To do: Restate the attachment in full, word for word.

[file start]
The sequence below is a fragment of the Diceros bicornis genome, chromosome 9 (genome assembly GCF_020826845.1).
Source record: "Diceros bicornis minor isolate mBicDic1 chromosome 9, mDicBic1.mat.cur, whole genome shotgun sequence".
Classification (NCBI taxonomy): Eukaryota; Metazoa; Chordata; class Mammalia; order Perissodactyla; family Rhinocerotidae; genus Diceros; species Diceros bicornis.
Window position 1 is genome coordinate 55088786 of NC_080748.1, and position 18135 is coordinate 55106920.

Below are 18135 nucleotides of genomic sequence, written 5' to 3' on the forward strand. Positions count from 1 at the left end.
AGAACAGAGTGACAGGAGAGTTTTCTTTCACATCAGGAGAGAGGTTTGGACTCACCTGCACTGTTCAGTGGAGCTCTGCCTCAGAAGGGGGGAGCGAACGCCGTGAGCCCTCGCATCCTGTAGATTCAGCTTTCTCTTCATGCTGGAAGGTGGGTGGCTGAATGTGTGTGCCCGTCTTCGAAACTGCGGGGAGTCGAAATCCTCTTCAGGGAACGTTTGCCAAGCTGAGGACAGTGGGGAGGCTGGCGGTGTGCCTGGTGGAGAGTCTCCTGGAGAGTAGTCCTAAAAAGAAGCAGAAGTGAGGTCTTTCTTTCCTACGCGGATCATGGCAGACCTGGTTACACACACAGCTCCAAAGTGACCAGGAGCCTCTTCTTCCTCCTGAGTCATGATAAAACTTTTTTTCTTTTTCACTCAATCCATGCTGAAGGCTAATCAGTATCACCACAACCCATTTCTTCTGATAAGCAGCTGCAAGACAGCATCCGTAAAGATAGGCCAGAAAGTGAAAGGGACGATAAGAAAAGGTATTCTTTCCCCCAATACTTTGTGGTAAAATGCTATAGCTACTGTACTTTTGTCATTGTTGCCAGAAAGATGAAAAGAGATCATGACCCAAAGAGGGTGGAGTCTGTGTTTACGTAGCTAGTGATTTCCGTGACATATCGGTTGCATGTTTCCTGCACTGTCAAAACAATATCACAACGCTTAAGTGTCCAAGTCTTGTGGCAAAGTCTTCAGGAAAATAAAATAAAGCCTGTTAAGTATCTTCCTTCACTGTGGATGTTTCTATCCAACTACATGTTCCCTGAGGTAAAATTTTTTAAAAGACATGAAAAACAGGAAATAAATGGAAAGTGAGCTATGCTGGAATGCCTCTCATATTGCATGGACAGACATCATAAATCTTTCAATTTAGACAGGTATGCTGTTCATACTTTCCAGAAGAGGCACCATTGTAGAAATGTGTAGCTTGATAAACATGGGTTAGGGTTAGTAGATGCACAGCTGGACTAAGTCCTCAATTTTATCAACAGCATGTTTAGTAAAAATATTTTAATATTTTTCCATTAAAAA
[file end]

The sequence below is a fragment of the Diceros bicornis genome, chromosome 9 (genome assembly GCF_020826845.1).
Source record: "Diceros bicornis minor isolate mBicDic1 chromosome 9, mDicBic1.mat.cur, whole genome shotgun sequence".
Classification (NCBI taxonomy): Eukaryota; Metazoa; Chordata; class Mammalia; order Perissodactyla; family Rhinocerotidae; genus Diceros; species Diceros bicornis.
Window position 1 is genome coordinate 55088786 of NC_080748.1, and position 18135 is coordinate 55106920.

Below are 18135 nucleotides of genomic sequence, written 5' to 3' on the forward strand. Positions count from 1 at the left end.
AGAACAGAGTGACAGGAGAGTTTTCTTTCACATCAGGAGAGAGGTTTGGACTCACCTGCACTGTTCAGTGGAGCTCTGCCTCAGAAGGGGGGAGCGAACGCCGTGAGCCCTCGCATCCTGTAGATTCAGCTTTCTCTTCATGCTGGAAGGTGGGTGGCTGAATGTGTGTGCCCGTCTTCGAAACTGCGGGGAGTCGAAATCCTCTTCAGGGAACGTTTGCCAAGCTGAGGACAGTGGGGAGGCTGGCGGTGTGCCTGGTGGAGAGTCTCCTGGAGAGTAGTCCTAAAAAGAAGCAGAAGTGAGGTCTTTCTTTCCTACGCGGATCATGGCAGACCTGGTTACACACACAGCTCCAAAGTGACCAGGAGCCTCTTCTTCCTCCTGAGTCATGATAAAACTTTTTTTCTTTTTCACTCAATCCATGCTGAAGGCTAATCAGTATCACCACAACCCATTTCTTCTGATAAGCAGCTGCAAGACAGCATCCGTAAAGATAGGCCAGAAAGTGAAAGGGACGATAAGAAAAGGTATTCTTTCCCCCAATACTTTGTGGTAAAATGCTATAGCTACTGTACTTTTGTCATTGTTGCCAGAAAGATGAAAAGAGATCATGACCCAAAGAGGGTGGAGTCTGTGTTTACGTAGCTAGTGATTTCCGTGACATATCGGTTGCATGTTTCCTGCACTGTCAAAACAATATCACAACGCTTAAGTGTCCAAGTCTTGTGGCAAAGTCTTCAGGAAAATAAAATAAAGCCTGTTAAGTATCTTCCTTCACTGTGGATGTTTCTATCCAACTACATGTTCCCTGAGGTAAAATTTTTTAAAAGACATGAAAAACAGGAAATAAATGGAAAGTGAGCTATGCTGGAATGCCTCTCATATTGCATGGACAGACATCATAAATCTTTCAATTTAGACAGGTATGCTGTTCATACTTTCCAGAAGAGGCACCATTGTAGAAATGTGTAGCTTGATAAACATGGGTTAGGGTTAGTAGATGCACAGCTGGACTAAGTCCTCAATTTTATCAACAGCATGTTTAGTAAAAATATTTTAATATTTTTCCATTAAAAA